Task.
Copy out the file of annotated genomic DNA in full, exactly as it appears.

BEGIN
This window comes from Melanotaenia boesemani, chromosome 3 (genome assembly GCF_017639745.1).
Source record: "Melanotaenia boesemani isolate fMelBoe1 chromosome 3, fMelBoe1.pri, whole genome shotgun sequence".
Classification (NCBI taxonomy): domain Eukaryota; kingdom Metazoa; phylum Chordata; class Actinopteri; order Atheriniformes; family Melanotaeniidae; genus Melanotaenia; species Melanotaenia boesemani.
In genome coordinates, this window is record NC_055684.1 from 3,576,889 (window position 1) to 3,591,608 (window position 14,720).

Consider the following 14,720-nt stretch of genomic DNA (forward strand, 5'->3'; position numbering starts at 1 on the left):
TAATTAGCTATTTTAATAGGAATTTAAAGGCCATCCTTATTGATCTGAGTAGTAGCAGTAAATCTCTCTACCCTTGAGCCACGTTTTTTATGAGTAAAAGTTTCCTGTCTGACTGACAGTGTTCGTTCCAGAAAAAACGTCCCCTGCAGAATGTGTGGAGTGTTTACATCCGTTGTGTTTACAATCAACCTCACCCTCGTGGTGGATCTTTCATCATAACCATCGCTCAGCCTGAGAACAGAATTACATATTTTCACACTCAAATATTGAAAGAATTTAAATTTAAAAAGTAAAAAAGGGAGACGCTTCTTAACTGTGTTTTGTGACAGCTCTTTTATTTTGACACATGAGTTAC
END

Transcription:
This window comes from Melanotaenia boesemani, chromosome 3 (genome assembly GCF_017639745.1).
Source record: "Melanotaenia boesemani isolate fMelBoe1 chromosome 3, fMelBoe1.pri, whole genome shotgun sequence".
Classification (NCBI taxonomy): domain Eukaryota; kingdom Metazoa; phylum Chordata; class Actinopteri; order Atheriniformes; family Melanotaeniidae; genus Melanotaenia; species Melanotaenia boesemani.
In genome coordinates, this window is record NC_055684.1 from 3,576,889 (window position 1) to 3,591,608 (window position 14,720).

Consider the following 14,720-nt stretch of genomic DNA (forward strand, 5'->3'; position numbering starts at 1 on the left):
TAATTAGCTATTTTAATAGGAATTTAAAGGCCATCCTTATTGATCTGAGTAGTAGCAGTAAATCTCTCTACCCTTGAGCCACGTTTTTTATGAGTAAAAGTTTCCTGTCTGACTGACAGTGTTCGTTCCAGAAAAAACGTCCCCTGCAGAATGTGTGGAGTGTTTACATCCGTTGTGTTTACAATCAACCTCACCCTCGTGGTGGATCTTTCATCATAACCATCGCTCAGCCTGAGAACAGAATTACATATTTTCACACTCAAATATTGAAAGAATTTAAATTTAAAAAGTAAAAAAGGGAGACGCTTCTTAACTGTGTTTTGTGACAGCTCTTTTATTTTGACACATGAGTTAC